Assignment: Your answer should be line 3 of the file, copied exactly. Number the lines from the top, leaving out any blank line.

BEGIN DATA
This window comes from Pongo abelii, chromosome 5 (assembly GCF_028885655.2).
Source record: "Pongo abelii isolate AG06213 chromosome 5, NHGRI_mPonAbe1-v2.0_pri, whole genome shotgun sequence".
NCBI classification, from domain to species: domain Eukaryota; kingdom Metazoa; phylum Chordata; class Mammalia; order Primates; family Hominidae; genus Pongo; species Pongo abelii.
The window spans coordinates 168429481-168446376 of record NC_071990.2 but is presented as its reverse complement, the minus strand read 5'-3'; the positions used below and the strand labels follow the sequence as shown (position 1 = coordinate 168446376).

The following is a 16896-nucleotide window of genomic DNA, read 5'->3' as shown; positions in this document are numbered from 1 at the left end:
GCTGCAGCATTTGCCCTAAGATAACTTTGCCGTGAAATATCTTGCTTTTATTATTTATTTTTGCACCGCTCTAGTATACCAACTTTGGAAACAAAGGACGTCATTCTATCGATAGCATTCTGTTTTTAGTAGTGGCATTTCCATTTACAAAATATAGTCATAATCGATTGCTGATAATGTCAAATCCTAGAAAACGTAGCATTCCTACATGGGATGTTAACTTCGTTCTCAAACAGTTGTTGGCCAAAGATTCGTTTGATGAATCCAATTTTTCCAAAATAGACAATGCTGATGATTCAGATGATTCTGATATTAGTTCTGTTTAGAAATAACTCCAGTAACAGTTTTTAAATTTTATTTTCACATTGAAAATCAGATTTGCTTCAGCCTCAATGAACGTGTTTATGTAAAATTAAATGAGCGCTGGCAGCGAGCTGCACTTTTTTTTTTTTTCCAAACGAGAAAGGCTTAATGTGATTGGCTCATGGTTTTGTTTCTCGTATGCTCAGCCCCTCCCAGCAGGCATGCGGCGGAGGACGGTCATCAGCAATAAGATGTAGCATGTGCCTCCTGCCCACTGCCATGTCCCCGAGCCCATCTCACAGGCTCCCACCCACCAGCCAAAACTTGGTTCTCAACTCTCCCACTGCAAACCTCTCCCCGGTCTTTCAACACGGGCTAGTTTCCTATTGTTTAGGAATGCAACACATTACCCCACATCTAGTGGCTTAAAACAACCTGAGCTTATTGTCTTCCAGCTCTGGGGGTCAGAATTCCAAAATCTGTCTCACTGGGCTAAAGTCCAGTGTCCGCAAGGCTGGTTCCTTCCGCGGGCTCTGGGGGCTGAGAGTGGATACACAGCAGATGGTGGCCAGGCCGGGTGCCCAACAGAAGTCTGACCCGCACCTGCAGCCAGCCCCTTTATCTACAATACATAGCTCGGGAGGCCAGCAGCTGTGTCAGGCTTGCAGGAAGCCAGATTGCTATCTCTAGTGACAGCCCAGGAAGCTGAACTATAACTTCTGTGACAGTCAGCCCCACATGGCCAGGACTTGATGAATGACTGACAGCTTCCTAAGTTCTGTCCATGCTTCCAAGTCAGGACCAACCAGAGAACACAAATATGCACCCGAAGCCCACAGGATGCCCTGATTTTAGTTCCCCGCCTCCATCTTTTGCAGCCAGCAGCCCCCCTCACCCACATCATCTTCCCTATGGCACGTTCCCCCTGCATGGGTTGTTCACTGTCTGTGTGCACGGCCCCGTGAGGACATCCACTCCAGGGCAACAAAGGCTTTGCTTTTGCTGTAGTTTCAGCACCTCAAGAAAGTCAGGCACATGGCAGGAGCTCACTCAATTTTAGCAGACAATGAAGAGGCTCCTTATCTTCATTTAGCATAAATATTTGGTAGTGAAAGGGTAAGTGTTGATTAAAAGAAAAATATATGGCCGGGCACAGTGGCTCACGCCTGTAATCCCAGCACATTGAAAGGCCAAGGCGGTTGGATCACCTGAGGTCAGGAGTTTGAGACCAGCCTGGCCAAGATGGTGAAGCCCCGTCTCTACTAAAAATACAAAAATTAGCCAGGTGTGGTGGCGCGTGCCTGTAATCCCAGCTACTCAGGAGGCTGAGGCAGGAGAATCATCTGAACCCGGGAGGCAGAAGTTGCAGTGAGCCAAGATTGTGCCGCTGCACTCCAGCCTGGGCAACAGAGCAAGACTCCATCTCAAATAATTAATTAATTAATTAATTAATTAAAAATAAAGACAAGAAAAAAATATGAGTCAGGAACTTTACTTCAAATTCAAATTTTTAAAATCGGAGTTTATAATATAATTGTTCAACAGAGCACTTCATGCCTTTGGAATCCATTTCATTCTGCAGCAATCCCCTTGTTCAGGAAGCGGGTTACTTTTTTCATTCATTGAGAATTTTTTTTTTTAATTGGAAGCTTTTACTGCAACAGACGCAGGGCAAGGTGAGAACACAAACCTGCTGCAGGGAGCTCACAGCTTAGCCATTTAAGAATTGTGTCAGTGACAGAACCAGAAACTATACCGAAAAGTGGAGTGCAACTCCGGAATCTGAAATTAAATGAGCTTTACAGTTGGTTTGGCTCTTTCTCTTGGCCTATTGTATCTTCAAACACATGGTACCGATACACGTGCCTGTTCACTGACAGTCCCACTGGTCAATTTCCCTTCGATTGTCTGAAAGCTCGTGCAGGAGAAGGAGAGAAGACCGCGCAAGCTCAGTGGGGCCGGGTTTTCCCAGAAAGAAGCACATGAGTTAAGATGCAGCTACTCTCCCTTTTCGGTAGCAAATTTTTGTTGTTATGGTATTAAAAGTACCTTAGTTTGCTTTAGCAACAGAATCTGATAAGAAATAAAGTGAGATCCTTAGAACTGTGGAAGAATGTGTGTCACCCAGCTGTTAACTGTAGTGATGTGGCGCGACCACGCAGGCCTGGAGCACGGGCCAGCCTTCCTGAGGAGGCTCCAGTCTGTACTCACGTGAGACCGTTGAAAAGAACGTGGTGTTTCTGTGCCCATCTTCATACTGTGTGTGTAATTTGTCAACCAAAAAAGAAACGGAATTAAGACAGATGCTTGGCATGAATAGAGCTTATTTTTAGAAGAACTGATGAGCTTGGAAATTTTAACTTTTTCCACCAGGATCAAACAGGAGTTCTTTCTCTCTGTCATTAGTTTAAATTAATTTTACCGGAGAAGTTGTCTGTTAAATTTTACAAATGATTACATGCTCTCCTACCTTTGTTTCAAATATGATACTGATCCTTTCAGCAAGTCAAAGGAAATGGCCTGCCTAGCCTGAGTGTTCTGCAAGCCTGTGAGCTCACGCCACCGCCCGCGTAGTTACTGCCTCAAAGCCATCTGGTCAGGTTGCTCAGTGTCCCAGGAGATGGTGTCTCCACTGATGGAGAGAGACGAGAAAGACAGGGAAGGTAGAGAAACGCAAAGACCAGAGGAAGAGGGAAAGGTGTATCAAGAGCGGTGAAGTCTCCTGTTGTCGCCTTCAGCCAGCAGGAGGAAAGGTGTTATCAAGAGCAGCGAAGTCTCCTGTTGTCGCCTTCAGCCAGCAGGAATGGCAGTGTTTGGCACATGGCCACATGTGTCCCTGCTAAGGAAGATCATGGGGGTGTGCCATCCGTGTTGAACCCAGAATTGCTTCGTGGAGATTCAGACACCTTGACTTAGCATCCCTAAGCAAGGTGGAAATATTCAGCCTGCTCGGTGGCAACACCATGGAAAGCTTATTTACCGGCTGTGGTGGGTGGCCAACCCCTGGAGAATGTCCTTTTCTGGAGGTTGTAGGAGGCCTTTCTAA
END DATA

NCBI classification, from domain to species: domain Eukaryota; kingdom Metazoa; phylum Chordata; class Mammalia; order Primates; family Hominidae; genus Pongo; species Pongo abelii.